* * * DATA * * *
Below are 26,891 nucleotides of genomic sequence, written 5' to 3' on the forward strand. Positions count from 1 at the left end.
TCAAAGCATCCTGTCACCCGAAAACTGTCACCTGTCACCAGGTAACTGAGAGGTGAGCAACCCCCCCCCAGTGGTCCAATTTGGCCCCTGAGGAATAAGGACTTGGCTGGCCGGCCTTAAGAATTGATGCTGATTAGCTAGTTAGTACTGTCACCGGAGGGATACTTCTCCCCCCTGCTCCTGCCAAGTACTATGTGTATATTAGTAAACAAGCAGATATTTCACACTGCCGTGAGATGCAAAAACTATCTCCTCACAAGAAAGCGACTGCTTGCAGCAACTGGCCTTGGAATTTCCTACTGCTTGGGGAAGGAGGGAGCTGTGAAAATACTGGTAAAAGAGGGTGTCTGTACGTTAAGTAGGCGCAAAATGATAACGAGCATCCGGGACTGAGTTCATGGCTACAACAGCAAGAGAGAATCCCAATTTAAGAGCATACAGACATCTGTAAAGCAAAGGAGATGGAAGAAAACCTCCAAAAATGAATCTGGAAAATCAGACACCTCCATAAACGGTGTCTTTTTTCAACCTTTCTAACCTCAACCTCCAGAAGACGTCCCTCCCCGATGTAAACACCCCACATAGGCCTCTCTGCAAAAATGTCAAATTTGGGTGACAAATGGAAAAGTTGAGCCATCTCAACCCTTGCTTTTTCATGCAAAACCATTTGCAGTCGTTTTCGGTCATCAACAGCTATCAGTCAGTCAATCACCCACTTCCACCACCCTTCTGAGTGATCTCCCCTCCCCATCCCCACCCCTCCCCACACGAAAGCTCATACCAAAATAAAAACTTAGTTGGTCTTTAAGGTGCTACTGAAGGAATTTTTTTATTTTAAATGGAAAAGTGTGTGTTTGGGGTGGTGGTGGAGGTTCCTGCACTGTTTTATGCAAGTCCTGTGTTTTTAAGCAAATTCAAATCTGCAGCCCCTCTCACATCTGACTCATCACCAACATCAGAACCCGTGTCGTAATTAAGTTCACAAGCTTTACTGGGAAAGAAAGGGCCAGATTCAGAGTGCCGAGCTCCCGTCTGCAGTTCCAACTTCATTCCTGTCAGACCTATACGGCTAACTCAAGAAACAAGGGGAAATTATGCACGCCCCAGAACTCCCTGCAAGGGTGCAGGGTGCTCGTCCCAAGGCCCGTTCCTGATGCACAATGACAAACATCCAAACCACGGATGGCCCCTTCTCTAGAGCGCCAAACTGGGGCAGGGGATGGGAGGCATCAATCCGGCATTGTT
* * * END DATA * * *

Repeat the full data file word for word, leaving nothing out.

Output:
Below are 26,891 nucleotides of genomic sequence, written 5' to 3' on the forward strand. Positions count from 1 at the left end.
TCAAAGCATCCTGTCACCCGAAAACTGTCACCTGTCACCAGGTAACTGAGAGGTGAGCAACCCCCCCCCAGTGGTCCAATTTGGCCCCTGAGGAATAAGGACTTGGCTGGCCGGCCTTAAGAATTGATGCTGATTAGCTAGTTAGTACTGTCACCGGAGGGATACTTCTCCCCCCTGCTCCTGCCAAGTACTATGTGTATATTAGTAAACAAGCAGATATTTCACACTGCCGTGAGATGCAAAAACTATCTCCTCACAAGAAAGCGACTGCTTGCAGCAACTGGCCTTGGAATTTCCTACTGCTTGGGGAAGGAGGGAGCTGTGAAAATACTGGTAAAAGAGGGTGTCTGTACGTTAAGTAGGCGCAAAATGATAACGAGCATCCGGGACTGAGTTCATGGCTACAACAGCAAGAGAGAATCCCAATTTAAGAGCATACAGACATCTGTAAAGCAAAGGAGATGGAAGAAAACCTCCAAAAATGAATCTGGAAAATCAGACACCTCCATAAACGGTGTCTTTTTTCAACCTTTCTAACCTCAACCTCCAGAAGACGTCCCTCCCCGATGTAAACACCCCACATAGGCCTCTCTGCAAAAATGTCAAATTTGGGTGACAAATGGAAAAGTTGAGCCATCTCAACCCTTGCTTTTTCATGCAAAACCATTTGCAGTCGTTTTCGGTCATCAACAGCTATCAGTCAGTCAATCACCCACTTCCACCACCCTTCTGAGTGATCTCCCCTCCCCATCCCCACCCCTCCCCACACGAAAGCTCATACCAAAATAAAAACTTAGTTGGTCTTTAAGGTGCTACTGAAGGAATTTTTTTATTTTAAATGGAAAAGTGTGTGTTTGGGGTGGTGGTGGAGGTTCCTGCACTGTTTTATGCAAGTCCTGTGTTTTTAAGCAAATTCAAATCTGCAGCCCCTCTCACATCTGACTCATCACCAACATCAGAACCCGTGTCGTAATTAAGTTCACAAGCTTTACTGGGAAAGAAAGGGCCAGATTCAGAGTGCCGAGCTCCCGTCTGCAGTTCCAACTTCATTCCTGTCAGACCTATACGGCTAACTCAAGAAACAAGGGGAAATTATGCACGCCCCAGAACTCCCTGCAAGGGTGCAGGGTGCTCGTCCCAAGGCCCGTTCCTGATGCACAATGACAAACATCCAAACCACGGATGGCCCCTTCTCTAGAGCGCCAAACTGGGGCAGGGGATGGGAGGCATCAATCCGGCATTGTT